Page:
Zoologists, scientists and chemists could provide construction with a fresh perspective on cutting carbon emissions from buildings
As a practicing architect, the extent of the challenge our industry faces in terms of meeting our commitment to carbon reduction is becoming more and more obvious to me.
We are committed to a reduction in carbon of 80% by 2050. In real terms this means that all buildings whether new or existing need to be carbon positive by around 2040 (the remaining challenges being in relation to infrastructure and non-regulated uses).
The construction industry is a slow moving, litigious and risk averse beast. It moves forward but looks backwards. For answers to new questions being raised, which demand a new set of solutions, it simply relies on the repetition of Victorian methods. The effect is to stifle innovation.
The construction industry is a slow moving, litigious and risk averse beast. It moves forward but looks backwards
We need to look further afield to meet complex challenges and involve disciplines from far outside the construction industry to help drive change and develop new solutions to enrich the environment. For too long the industry has accepted the measure of counting a building’s cost rather than its benefit to its context. We should all be striving for an industry that is seen to be positive in its impact rather than continually being the ones taking resources and questioning whether the global issues are real or not.
My view is that, whether our impact on the world is a scientifically proven fact or not, the numbers speak for themselves. I recently had a meeting on this very topic in our studio and ran the worldometer (www.worldometers.info) in the background. When the two hour meeting was adjourned the population had risen by 45,000. In our role as creators of habitable spaces, we must have a view on how we will all need to change our behaviour to co-exist with a population that is doubling its size in our cities.
So what is the answer? I think it lies in learning from influences far outside our discipline. Behavioural scientists, zoologists, chemists as well as pioneers in new technologies from fields such as biomedical science offer interesting perspectives. There is a vast array of innovative industries, set up on the back on European funding, to investigate solutions to problems that they may not know are directly relevant for us. This cross-discipline thinking is no different to an extension of the principles of the Bauhaus but does not currently have a place as a way of thinking in many architectural practices or construction firms.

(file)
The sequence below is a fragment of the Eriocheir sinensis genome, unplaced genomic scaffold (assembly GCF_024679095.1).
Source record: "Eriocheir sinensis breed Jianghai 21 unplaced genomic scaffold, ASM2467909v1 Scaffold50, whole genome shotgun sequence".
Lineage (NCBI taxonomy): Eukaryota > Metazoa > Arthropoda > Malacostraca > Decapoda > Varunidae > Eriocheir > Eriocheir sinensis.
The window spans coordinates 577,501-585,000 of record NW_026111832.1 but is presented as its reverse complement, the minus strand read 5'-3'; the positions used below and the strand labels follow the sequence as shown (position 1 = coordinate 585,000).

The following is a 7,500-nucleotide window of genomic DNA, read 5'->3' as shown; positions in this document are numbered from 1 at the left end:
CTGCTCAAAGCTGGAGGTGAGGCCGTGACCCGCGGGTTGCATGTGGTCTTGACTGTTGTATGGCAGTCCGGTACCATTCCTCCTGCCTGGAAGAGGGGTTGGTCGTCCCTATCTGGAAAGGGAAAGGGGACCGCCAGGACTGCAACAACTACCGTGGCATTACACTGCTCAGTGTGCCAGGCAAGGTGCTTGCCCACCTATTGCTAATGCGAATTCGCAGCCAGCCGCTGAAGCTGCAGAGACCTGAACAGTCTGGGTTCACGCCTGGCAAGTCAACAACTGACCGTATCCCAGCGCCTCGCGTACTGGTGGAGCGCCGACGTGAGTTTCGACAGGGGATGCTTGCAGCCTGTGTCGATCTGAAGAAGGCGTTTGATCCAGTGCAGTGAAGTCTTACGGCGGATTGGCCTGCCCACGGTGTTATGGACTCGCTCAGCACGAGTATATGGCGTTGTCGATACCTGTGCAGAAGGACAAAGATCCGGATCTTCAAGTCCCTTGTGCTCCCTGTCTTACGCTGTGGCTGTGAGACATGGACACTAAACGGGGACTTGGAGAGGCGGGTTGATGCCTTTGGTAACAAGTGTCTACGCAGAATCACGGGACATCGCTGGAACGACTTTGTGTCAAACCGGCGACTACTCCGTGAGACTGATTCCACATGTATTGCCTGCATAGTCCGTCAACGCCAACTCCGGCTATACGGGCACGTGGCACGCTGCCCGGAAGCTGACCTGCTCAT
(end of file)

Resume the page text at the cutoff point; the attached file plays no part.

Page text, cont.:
I recently challenged a few scientists to try to solve issues around dynamic building skins using their knowledge of light, heat and absorption. The results were fascinating; from fields of expertise in chemistry we arrived at a potential light emitting cladding panel. Just imagine if this approach existed across our whole industry, enabling us to deliver a significant step-change on the scale of the industrial revolution.
Our challenge is that with all the communication technologies that exist, it is still incredibly difficult to find the expertise that exists somewhere in the world to solve the question that we might be thinking about today. Maybe social media is the answer? I am currently ambivalent towards the need to express your thoughts on an hourly basis, but maybe instead of describing what happened to you on the way to work this morning, we use it to source individuals, maybe working in their garages on the next big thing. I think it is time to drive a new way of gathering intelligence, through leaders in practices such as ours. Maybe I will have a go… Watch this space.
Richard Hyams is the founding director of Astudio